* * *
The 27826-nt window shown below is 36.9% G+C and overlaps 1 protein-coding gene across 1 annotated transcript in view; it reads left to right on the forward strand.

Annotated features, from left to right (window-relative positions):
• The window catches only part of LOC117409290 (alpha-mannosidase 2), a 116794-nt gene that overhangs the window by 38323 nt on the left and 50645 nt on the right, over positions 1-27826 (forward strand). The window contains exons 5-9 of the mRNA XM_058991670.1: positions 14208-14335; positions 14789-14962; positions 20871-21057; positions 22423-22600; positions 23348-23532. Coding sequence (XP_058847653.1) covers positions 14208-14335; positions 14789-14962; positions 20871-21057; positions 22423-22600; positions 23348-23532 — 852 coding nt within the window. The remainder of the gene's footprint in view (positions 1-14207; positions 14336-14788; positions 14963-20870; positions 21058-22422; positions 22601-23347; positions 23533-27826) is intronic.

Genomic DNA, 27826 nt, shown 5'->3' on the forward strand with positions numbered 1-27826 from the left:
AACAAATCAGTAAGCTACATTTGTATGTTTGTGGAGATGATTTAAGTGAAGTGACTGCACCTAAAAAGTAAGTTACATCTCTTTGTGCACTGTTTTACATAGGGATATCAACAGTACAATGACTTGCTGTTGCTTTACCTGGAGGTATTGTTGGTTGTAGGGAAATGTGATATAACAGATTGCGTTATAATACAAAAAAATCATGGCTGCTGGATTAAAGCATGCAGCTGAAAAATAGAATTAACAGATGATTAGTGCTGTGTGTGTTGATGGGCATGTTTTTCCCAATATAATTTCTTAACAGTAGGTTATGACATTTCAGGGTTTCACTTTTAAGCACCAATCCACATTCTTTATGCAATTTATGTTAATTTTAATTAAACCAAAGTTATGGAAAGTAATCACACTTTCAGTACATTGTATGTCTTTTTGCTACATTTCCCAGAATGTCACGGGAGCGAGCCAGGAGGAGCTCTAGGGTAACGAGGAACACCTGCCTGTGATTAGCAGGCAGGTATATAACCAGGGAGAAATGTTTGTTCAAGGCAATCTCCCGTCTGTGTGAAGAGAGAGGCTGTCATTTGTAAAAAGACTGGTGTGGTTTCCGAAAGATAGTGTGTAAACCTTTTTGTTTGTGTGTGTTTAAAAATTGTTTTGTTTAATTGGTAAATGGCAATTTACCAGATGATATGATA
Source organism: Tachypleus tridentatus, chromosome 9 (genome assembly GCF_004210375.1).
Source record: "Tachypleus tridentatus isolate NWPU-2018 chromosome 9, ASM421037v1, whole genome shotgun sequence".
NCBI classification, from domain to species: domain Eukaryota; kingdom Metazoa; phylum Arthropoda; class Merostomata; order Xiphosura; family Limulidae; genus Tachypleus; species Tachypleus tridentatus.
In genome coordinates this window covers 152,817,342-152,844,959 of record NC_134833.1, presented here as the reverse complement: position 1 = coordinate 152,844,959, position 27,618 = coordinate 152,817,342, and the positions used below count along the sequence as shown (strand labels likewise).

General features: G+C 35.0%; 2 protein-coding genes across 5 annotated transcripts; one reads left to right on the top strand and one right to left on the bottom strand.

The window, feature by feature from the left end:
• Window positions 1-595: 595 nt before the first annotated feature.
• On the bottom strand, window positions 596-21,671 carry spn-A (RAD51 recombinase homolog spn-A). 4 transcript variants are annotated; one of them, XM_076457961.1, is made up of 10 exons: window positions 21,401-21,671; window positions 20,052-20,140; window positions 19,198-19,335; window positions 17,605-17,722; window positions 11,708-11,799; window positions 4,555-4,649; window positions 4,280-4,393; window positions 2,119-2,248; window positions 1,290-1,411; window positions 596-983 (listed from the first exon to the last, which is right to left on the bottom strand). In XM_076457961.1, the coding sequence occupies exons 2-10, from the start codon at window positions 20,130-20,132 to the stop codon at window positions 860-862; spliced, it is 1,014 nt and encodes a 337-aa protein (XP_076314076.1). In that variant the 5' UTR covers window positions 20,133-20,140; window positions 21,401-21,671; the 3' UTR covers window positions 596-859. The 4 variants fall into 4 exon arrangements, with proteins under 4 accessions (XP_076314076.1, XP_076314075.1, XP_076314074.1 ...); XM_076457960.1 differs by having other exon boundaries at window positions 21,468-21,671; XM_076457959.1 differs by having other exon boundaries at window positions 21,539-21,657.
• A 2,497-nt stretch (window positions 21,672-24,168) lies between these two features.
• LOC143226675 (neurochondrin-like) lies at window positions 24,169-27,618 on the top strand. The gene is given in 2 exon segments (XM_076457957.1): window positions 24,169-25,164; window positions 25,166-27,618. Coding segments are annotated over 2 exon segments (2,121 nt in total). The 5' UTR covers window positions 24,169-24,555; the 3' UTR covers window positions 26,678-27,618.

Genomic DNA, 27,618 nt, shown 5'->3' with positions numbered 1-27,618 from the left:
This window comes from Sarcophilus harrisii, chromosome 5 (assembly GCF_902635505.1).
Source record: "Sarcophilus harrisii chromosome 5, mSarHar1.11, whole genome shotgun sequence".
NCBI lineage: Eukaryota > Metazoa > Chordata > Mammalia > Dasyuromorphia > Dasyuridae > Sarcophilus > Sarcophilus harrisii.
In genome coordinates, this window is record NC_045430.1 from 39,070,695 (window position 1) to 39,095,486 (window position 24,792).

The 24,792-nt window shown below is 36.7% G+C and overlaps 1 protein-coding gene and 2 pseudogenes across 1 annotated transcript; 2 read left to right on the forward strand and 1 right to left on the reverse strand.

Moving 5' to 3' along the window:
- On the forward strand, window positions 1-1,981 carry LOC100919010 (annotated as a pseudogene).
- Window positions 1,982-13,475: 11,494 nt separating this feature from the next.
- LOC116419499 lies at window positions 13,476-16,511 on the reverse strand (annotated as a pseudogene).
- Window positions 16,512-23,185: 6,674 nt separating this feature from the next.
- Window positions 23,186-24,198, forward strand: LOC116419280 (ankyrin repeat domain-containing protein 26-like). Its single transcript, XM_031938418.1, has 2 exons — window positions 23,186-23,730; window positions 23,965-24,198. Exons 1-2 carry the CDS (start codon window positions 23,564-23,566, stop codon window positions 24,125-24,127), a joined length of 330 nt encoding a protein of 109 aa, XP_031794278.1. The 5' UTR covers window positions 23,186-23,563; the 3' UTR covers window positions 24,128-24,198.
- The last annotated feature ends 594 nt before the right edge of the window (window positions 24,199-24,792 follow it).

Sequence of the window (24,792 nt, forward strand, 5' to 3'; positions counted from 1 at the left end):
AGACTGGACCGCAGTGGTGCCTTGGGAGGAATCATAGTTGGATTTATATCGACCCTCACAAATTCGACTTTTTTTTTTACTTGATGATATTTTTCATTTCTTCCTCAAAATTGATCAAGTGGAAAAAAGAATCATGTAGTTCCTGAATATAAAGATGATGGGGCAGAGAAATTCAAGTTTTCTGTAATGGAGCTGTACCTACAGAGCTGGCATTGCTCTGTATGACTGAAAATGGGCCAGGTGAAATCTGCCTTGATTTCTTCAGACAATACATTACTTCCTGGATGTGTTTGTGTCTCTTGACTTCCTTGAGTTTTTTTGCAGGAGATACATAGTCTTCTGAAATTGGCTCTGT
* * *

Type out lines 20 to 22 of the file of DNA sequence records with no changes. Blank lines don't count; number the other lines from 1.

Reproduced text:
In genome coordinates, this window is record NC_045430.1 from 39,070,695 (window position 1) to 39,095,486 (window position 24,792).

The 24,792-nt window shown below is 36.7% G+C and overlaps 1 protein-coding gene and 2 pseudogenes across 1 annotated transcript; 2 read left to right on the forward strand and 1 right to left on the reverse strand.

Moving 5' to 3' along the window: